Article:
Lin Anderson is a writer of crime fiction, who sets her novels in Glasgow. But her ambitions have long lain elsewhere - ultimately, in a darkened room with a large rectangular screen. "I've done some small stuff for the screen," she says, "but I really want to do movies."
We had managed to grab a few minutes in a relatively quiet corner of the Sheraton Hotel, where Scotland's first ever Screen Academy had just been launched. It was hard to find a space: not only were several dozen education chiefs rubbing shoulders with Scottish film professionals, but the Edinburgh Film Festival was set up only yards away. The only thing missing was the red carpet.
The Screen Academy is a collaborative venture between the Edinburgh College of Art and Napier University, which will give students such as Lin the chance to develop their skills in the difficult craft of screenwriting. An adult learner looking to turn her prior experience into a qualification that will be recognised in a highly competitive industry, Lin starts on her course this month.
Seven academies have been set up across the UK as part of a vast training network. The Screen Academy is the first dedicated institution of its sort to be set up in Scotland.
Iain Smith, producer of Cold Mountain and The Killing Fields, was just one of many Scots forced to head south to learn his craft. "Film school taught me a lot about how not to make films," he joked, "but it did give me the tools to work my way through the filmmaking process."
Given the intense competition across the UK, and the high standards set by Skillset, the sector skills council, the Scottish launch is a major coup for both Napier and the art college.
The academy offers a broader curriculum than a traditional film school, covering all aspects of the film business, from the filmmaker's craft to an actor's delivery, to the marketeer's strategies. With courses ranging from outreach and access programmes to MAs, PhDs and continuing professional development, it already offers a fat prospectus to potential students.
So far, Scotland's industry professionals seem impressed. Steve Knibbs, chief executive of the Vue Entertainment cinema chain, said: "This will provide much needed support and development for the distribution and exhibition sectors, whose importance - in terms of skills and training - are too often overlooked."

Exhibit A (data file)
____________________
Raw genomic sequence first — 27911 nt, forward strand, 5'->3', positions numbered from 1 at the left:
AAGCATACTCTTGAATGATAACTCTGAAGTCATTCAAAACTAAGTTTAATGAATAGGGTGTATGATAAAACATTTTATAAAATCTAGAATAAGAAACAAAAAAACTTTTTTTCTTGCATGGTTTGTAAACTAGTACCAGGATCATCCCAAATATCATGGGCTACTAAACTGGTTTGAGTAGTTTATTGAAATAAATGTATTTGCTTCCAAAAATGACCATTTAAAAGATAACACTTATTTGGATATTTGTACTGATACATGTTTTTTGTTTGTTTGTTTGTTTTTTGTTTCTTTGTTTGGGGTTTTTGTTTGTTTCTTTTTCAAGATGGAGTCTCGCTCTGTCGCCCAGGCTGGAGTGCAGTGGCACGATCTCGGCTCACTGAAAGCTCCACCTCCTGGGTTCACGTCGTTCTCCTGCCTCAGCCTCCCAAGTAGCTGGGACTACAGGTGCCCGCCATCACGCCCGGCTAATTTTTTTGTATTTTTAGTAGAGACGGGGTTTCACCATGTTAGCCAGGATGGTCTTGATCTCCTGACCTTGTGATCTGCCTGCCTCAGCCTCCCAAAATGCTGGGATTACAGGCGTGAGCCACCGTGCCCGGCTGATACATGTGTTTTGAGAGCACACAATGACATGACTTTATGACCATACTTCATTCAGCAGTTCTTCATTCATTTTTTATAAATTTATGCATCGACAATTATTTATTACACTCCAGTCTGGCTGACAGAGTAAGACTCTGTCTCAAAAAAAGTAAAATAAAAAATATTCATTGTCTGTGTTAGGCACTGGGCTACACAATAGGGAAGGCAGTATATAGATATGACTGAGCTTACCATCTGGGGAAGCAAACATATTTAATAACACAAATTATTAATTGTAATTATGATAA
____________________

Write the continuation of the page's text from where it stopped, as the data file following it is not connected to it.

Iain Smith is also chair of Skillset's films strategy committee and is enthusiastic as to what it can offer. "You should think of this academy as part of a much larger UK-wide film school," he said. "Power and influence now rests in networks, not in centres, but in the traffic of ideas."
That view was backed by Brent MacGregor, principal of the art college, who said: "Film schools are not what they used to be. This is a new model of institution."
The academy will be linked with outreach activity in schools and community organisations, to make the most of Scotland's vibrant, largely digitally driven grassroots film culture.
But with goodwill comes high expectations. As film commentator Mark Cousins pointed out, "Now that Scotland has its own Skillset Screen Academy we can expect, in the coming years, to see filmmaking here become more innovative and professional."
Scottish Screen's chief executive, Ken Hay, said the academy would enhance the skills base of the sector and further strengthen the industry in Scotland.
Political support is also strong, with the First Minister, Jack McConnell, expressing his hope that the development would enhance wider efforts to reverse the "brain drain" and attract talent to Scotland.
"I really believe in this academy, and this industry in Scotland. They are a vital part of Scotland's economy," he said.
Is there not a danger though, of the academy accelerating the brain drain, with students taking what they have learnt from Scotland to the meccas of Hollywood, London or even Hong Kong?
"We should be so lucky," said Mr Smith, who knows better than most the underlying realities of the industry. He is confident that while talent will spread itself across the globe, it will also come back, bringing with it valuable experience.
And the academy's parent institutions are each experienced in turning out high-achievers. Lynne Ramsay, director of Ratcatcher and Morvern Callar, is an Edinburgh College of Art alumna, while Napier graduate Simon Hynd won this year's Bafta Scotland Award.
Lin Anderson may soon be another name to look for in the credits. "I'm a great believer in storytelling," she said, "and in the next few years I hope to do so on the big screen."